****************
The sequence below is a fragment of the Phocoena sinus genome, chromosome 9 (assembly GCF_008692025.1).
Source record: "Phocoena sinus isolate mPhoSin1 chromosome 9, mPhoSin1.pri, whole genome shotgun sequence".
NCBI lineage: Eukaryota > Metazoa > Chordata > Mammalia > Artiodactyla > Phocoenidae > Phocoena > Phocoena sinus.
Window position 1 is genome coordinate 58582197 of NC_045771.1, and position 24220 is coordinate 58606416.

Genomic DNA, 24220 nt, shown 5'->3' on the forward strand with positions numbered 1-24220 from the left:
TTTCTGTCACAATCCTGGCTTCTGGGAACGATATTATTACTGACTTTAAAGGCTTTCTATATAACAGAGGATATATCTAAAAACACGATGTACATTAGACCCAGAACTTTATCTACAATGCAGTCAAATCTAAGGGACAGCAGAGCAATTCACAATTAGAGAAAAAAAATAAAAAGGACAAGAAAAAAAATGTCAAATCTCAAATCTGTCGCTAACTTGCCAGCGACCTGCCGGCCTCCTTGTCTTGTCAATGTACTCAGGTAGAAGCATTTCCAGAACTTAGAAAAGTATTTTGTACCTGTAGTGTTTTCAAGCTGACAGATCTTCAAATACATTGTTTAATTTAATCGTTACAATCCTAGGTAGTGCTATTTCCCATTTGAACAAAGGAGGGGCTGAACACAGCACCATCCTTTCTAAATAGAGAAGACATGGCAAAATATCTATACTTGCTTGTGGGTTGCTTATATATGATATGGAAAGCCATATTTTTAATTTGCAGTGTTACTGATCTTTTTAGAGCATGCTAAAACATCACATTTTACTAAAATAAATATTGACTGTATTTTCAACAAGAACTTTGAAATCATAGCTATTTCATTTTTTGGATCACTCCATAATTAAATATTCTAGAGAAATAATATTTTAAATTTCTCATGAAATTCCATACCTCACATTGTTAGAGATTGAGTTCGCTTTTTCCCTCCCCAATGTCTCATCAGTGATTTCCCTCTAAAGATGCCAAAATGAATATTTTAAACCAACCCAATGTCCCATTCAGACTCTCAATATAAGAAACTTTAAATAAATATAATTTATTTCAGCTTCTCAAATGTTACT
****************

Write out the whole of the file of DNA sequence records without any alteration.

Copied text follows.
The sequence below is a fragment of the Phocoena sinus genome, chromosome 9 (assembly GCF_008692025.1).
Source record: "Phocoena sinus isolate mPhoSin1 chromosome 9, mPhoSin1.pri, whole genome shotgun sequence".
NCBI lineage: Eukaryota > Metazoa > Chordata > Mammalia > Artiodactyla > Phocoenidae > Phocoena > Phocoena sinus.
Window position 1 is genome coordinate 58582197 of NC_045771.1, and position 24220 is coordinate 58606416.

Genomic DNA, 24220 nt, shown 5'->3' on the forward strand with positions numbered 1-24220 from the left:
TTTCTGTCACAATCCTGGCTTCTGGGAACGATATTATTACTGACTTTAAAGGCTTTCTATATAACAGAGGATATATCTAAAAACACGATGTACATTAGACCCAGAACTTTATCTACAATGCAGTCAAATCTAAGGGACAGCAGAGCAATTCACAATTAGAGAAAAAAAATAAAAAGGACAAGAAAAAAAATGTCAAATCTCAAATCTGTCGCTAACTTGCCAGCGACCTGCCGGCCTCCTTGTCTTGTCAATGTACTCAGGTAGAAGCATTTCCAGAACTTAGAAAAGTATTTTGTACCTGTAGTGTTTTCAAGCTGACAGATCTTCAAATACATTGTTTAATTTAATCGTTACAATCCTAGGTAGTGCTATTTCCCATTTGAACAAAGGAGGGGCTGAACACAGCACCATCCTTTCTAAATAGAGAAGACATGGCAAAATATCTATACTTGCTTGTGGGTTGCTTATATATGATATGGAAAGCCATATTTTTAATTTGCAGTGTTACTGATCTTTTTAGAGCATGCTAAAACATCACATTTTACTAAAATAAATATTGACTGTATTTTCAACAAGAACTTTGAAATCATAGCTATTTCATTTTTTGGATCACTCCATAATTAAATATTCTAGAGAAATAATATTTTAAATTTCTCATGAAATTCCATACCTCACATTGTTAGAGATTGAGTTCGCTTTTTCCCTCCCCAATGTCTCATCAGTGATTTCCCTCTAAAGATGCCAAAATGAATATTTTAAACCAACCCAATGTCCCATTCAGACTCTCAATATAAGAAACTTTAAATAAATATAATTTATTTCAGCTTCTCAAATGTTACT